Kukla's Korner Hockey
from Justin Bourne of The Score,
Getting Jeff Carter the eighth-toughest competition amongst the Kings is accomplishing that mission pretty well - it’s led to 24 points in 24 playoff games (Marian Gaborik, Anze Kopitar and Dustin Brown see the toughest opposition).
At the other end of the rink, Alain Vigneault might be missing something. He makes a clear effort to deploy his players as effectively as possible, but I think his usage of Rick Nash is off.
Nash is like Carter in a multitude of ways. He is also large (6’4”, 213 pounds), he is also fast, and he can also score goals. Since Carter joined the league in 2005-2006, he is 11th in total goals and 11th in goals-per-game. Nash is fifth and third, respectively, in those categories over that same time. Like Carter, Nash doesn’t need his hand held. You could put him with me and my cat Jiggs, and he’s still getting an elite number of shots per game (basically like it was in Columbus), and that leads to goal creation.
But for all his raw skill, Rick Nash isn’t built to accent someone else’s abilities. For all his raw dominance, he’s just not a great complimentary player. He might create chances for linemates by driving the puck to the net and getting shots, but those type of opportunities - putbacks, scramble whacks and the like - can be buried by basically anyone. You don’t need to run him out there with a center like Derek Stepan, because he’s not a tic-tac-toe type creator.
from Tim Wharnsby of CBC,
Here are three storylines for Game 4 of the Stanley Cup final between the Los Angeles Kings and New York Rangers on Hockey Night in Canada from Madison Square Garden on Wednesday evening...
Will this be Darryl Sutter's final game behind the Kings bench?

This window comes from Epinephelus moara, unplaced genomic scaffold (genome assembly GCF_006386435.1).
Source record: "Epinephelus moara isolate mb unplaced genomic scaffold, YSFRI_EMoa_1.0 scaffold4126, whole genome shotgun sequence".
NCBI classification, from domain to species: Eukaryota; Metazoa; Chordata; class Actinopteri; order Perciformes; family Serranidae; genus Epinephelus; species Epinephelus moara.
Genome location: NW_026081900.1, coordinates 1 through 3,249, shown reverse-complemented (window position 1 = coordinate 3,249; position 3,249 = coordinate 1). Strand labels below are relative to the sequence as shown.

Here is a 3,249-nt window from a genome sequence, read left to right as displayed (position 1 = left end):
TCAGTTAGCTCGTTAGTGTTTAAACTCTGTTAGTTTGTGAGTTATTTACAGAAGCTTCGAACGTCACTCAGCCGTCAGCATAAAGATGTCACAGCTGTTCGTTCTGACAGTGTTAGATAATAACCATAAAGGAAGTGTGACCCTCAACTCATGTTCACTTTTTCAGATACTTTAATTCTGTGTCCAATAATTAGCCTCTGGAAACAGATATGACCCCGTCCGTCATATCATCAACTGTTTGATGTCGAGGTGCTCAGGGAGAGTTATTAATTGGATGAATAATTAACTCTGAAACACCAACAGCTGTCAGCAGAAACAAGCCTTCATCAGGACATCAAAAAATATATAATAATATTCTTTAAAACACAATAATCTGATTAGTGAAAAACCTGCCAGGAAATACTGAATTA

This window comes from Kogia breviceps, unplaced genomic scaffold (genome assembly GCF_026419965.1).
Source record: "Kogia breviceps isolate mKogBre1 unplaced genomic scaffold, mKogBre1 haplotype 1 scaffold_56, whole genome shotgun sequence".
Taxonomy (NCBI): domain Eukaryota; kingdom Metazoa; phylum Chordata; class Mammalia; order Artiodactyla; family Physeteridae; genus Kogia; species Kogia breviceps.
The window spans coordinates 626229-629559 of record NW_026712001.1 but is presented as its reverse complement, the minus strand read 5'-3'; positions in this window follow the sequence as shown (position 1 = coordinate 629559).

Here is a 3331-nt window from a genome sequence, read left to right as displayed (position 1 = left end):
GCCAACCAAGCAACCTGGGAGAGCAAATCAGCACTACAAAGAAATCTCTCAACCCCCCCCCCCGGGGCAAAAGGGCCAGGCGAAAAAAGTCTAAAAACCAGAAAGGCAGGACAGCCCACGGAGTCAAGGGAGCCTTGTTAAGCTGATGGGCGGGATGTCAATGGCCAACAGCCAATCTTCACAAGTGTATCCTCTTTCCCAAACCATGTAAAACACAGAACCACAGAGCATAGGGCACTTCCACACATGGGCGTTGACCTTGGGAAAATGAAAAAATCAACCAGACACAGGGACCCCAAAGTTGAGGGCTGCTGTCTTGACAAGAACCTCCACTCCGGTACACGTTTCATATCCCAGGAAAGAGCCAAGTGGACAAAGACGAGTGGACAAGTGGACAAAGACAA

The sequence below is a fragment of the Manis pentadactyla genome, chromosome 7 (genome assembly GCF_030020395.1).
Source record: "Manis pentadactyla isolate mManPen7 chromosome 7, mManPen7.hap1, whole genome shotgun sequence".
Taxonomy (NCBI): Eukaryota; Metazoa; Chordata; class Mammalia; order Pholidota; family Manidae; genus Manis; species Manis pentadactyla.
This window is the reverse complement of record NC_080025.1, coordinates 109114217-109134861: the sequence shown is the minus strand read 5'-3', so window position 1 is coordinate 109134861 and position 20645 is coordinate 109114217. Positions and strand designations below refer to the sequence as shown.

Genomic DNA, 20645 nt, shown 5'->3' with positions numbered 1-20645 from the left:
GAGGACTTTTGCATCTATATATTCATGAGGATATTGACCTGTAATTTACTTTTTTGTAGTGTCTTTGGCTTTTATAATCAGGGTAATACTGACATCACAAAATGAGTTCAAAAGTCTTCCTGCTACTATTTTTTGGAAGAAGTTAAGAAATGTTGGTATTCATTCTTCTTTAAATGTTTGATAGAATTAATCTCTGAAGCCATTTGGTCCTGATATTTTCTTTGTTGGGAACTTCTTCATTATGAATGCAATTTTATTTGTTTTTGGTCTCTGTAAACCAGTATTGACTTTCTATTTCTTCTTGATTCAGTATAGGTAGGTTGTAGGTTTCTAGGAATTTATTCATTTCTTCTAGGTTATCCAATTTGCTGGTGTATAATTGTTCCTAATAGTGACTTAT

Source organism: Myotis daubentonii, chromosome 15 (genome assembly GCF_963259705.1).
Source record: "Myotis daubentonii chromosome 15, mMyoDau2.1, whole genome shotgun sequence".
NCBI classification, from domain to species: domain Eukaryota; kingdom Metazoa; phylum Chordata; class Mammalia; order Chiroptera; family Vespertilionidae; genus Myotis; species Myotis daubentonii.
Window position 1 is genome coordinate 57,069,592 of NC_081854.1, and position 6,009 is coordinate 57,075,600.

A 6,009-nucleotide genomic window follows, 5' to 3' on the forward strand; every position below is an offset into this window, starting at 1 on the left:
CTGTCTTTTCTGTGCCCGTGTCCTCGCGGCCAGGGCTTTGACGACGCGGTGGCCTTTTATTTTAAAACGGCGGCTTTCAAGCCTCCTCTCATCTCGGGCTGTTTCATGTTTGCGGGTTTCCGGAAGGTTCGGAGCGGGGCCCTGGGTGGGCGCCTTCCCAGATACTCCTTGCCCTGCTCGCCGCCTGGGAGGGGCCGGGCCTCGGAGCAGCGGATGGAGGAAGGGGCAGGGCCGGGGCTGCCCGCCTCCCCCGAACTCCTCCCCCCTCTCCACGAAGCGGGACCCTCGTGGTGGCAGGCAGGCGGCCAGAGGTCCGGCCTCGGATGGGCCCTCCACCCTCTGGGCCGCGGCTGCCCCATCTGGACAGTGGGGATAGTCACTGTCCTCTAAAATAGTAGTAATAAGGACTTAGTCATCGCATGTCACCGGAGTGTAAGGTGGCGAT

Sutter will turn 56 on Aug. 19. Since his playing days ended in 1987, he has been behind a bench on-and-off for the past 36 years, beginning as a Chicago Blackhawks assistant in the 1987-88 season.
In 1989-90 with the IHL's Indianapolis Ice, he won a Turner Cup in his second full season as a head coach and added a seventh Stanley Cup crown to his family's legacy with the Kings two years ago.
At first, he turned down Los Angeles general manager Dean Lombardi's offer to coach the Kings in December 2011. He was content with his life on his ranch near Viking, Alta. Will two championships be enough or does he want a kick at the can to become the first head coach to win back-to-back titles since Scotty Bowman with Detroit in 1996-97 and 1997-98?
two more storylines...
added 2:02pm, Video of Alain Vigneault meeting with the media is below..
Q. Is the mood different from yesterday? The guys seemed a little down yesterday. You thought they'd be more upbeat today.
COACH VIGNEAULT: Not sure what you guys expected. But I think our overall mood was the one that was expected and appropriate. I didn't think anybody would be making cartwheels yesterday.
Today we're back at work. We had a good meeting this morning. We're getting ready for a good hockey game tonight.
Q. I'm assuming all lineup decisions will be a game time?
COACH VIGNEAULT: Your persistence, I love it (smiling).
from Rich Hammond of the Los Angeles Register,
The Stanley Cup will be at Madison Square Garden on Wednesday, polished, handled by a man in white gloves, ready to be turned over to the Kings for another summer of debauchery. But first, they need to beat the New York Rangers in Game 4 of the Final. The Kings lead 3-0 in the best-of-7 series.
“We've got the rest of our lives to see our friends and family, make sure they have tickets and all that,” Kings winger Justin Williams said Tuesday. “You have, usually, one chance – and this is our second chance – to do it, to win a Stanley Cup, to be remembered forever.”
There hasn’t been a Final sweep since 1998. Since then, only one team has even taken a 3-0 series lead. That was the Kings, in 2012, who beat the Devils in overtime twice then shut them out in Game 3.
Here they are again. After comeback, overtimes wins in Games 1 and 2 at home, the Kings beat the Rangers, 3-0, in Game 3 on Monday night and closed in on their second championship in 24 months.
Is it over tonight?
from Kevin McGran of the Toronto Star,
These days, it’s all about the “puck-possession game.” It was the Red Wings, coming out of the 2004-05 lockout and the new rules that opened up the game, who pioneered that style.